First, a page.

Surely, you know a fairytale about the Beauty and the Beast back from your childhood. Airy Belle and unsociable Beast. However, it rarely comes to us that this fairytale is like a gorgeous metaphor of our life and everything that surrounds us. Especially in business, in terms of design. When it comes to redesigning a brand, entrepreneurs are eager to make their company’s new design look like Belle: the same beauty, freshness, kindness, and sophistication. However, when they get too obsessed with the redesign campaign, they can accidentally get the Beast instead. So, let’s see what makes redesign successful and what does not.

Redesign as a Beauty

Branding Magazine

The simpler, the better. Branding Magazine has got a redesign concept that looks just amazing. Lots of space, plenty of white and nothing odd – the new website makes it easier to breathe. This is what a good redesign is all about: to give a user more space that will lead him to a correct decision. Today, minimalism and lots of space have become two trends in web design that cannot be omitted – they justify all the expenses spent on the redesign.

Olive Garden

The rebranding campaign launched by Olive Garden has referred not only to their website redesign but also to changing their logo. The campaign has totally become successful. Firstly, because both their logo and website started looking exquisite and esthetical. Secondly, they tried to stick to one common style (which is no secret for any other brand) and chose an olive color to be a major one in all their pictures (which is a great achievement, for sticking to one general color scheme in everything is an extremely hard thing to do).


Why do companies go for rebranding campaigns? There are a couple of reasons. The most possible one – they want to improve their sales and boost their income. How do they do a rebranding? Mostly, in a highly innovative way. However, there are only several examples of companies that succeeded in this innovative process. JoHo’s is one of them. Take a look at their website as an example of the best features that can be shown in a website design. The abundance of greenery (which, by the way, is a color of 2017 chosen by Pantone), brightness, colorfulness make you want to stay on this website for a really long time – and you don’t even feel this time flying by. If 1 website can change the reality, this website should definitely be JoHo’s!

Redesign as a Beast


You may be really impressed but LinkedIn takes the first place in terms of bad redesign examples that have appeared recently. The one and only reason is that it loses its initial idea of becoming a network for professionals. Instead, it started reminding a lot of Facebook – and it shouldn’t. The great idea about going for a redesign is preserving your own uniqueness; the moment you start following the most popular trends this uniqueness is gradually fading away.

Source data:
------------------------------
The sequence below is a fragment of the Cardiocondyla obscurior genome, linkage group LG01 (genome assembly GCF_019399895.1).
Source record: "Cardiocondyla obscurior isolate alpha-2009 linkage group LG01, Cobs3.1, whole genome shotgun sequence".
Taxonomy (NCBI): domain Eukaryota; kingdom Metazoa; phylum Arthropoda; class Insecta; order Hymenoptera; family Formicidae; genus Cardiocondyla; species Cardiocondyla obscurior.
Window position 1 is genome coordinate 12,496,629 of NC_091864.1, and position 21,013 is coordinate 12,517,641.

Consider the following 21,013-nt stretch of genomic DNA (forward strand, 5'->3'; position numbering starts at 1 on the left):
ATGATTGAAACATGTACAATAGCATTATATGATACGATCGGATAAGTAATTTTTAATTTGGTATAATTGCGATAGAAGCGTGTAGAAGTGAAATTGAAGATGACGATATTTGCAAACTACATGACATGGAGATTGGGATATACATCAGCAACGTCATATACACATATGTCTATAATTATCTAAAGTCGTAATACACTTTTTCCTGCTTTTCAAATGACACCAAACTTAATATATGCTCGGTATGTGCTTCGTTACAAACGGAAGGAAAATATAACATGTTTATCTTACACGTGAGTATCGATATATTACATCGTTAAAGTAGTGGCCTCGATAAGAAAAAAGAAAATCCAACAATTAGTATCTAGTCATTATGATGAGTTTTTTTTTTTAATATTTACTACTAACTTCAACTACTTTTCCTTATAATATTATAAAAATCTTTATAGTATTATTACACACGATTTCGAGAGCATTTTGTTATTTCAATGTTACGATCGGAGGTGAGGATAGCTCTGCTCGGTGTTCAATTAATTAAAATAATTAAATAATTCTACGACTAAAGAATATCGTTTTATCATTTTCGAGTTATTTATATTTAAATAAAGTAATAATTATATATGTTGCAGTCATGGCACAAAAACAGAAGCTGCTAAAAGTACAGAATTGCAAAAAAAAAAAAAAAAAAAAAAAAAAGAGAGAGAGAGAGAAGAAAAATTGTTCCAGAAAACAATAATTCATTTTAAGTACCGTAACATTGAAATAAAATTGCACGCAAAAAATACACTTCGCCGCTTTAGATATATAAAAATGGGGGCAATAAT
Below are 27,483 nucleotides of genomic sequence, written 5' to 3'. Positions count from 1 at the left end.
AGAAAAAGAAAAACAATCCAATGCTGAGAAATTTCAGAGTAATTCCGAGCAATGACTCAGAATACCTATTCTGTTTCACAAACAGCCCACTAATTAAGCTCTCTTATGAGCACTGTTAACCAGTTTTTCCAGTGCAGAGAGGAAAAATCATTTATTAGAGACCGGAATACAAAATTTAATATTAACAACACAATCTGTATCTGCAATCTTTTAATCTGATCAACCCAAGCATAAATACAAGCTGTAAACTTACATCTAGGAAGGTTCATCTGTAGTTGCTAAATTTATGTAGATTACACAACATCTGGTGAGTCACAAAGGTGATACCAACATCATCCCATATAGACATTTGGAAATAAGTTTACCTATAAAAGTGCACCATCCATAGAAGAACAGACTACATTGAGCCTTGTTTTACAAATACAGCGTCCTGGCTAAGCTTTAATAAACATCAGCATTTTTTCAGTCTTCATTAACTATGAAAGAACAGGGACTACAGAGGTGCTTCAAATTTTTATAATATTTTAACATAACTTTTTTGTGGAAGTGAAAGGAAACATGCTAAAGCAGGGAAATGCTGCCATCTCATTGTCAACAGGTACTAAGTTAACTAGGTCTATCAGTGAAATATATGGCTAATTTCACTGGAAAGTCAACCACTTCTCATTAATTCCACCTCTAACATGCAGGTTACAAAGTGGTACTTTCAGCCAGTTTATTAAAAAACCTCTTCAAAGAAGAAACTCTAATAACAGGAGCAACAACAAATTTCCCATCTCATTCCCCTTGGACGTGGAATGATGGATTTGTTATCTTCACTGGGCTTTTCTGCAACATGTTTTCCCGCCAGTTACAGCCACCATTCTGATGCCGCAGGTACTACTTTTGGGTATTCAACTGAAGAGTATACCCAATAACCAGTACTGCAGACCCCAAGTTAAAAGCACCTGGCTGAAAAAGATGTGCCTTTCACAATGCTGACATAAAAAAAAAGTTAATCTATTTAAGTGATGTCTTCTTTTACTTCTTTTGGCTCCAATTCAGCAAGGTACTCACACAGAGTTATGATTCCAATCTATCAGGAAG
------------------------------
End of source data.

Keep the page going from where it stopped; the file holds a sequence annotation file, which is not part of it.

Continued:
It would be a stunning example of a clean and spacey redesign. But for one small detail in the upper corner of the website – its logo. The first time you see this logo you’ll probably start giggling. Not because you are a 13-year-old teenager – because it really looks like… well, you know what it looks like.


Dark backgrounds are out of fashion but that is not what makes GamePost’s redesign so repelling. Either their webmaster doesn’t have any proper experience or their web designers decided to play joke on GamePost – the final result doesn’t look very well. The idea about hovers that show previews of games is great; the idea of combining these hovers with a black background and blue textuary is worse. The website looks heavy and a bit depressing. Perhaps, that is the reason their traffic has decreased considerably for the last couple of months.

Redesign as a…


It’s still hard to get used to Twitter that has gone for a redesign campaign. Their new design is really controversial and caused a tsunami of arguing on the Internet. Some say that round icons make the website look trendy and fashionable; others say the new design looks a lot like Facebook, that’s why Twitter has lost a significant part of its brand identity and corporate style. Nevertheless, the redesign has taken its place and we have to either deal with it or get dealt with it.

What about you? Do you like or hate the redesigns mentioned above? Share your thoughts in the comments!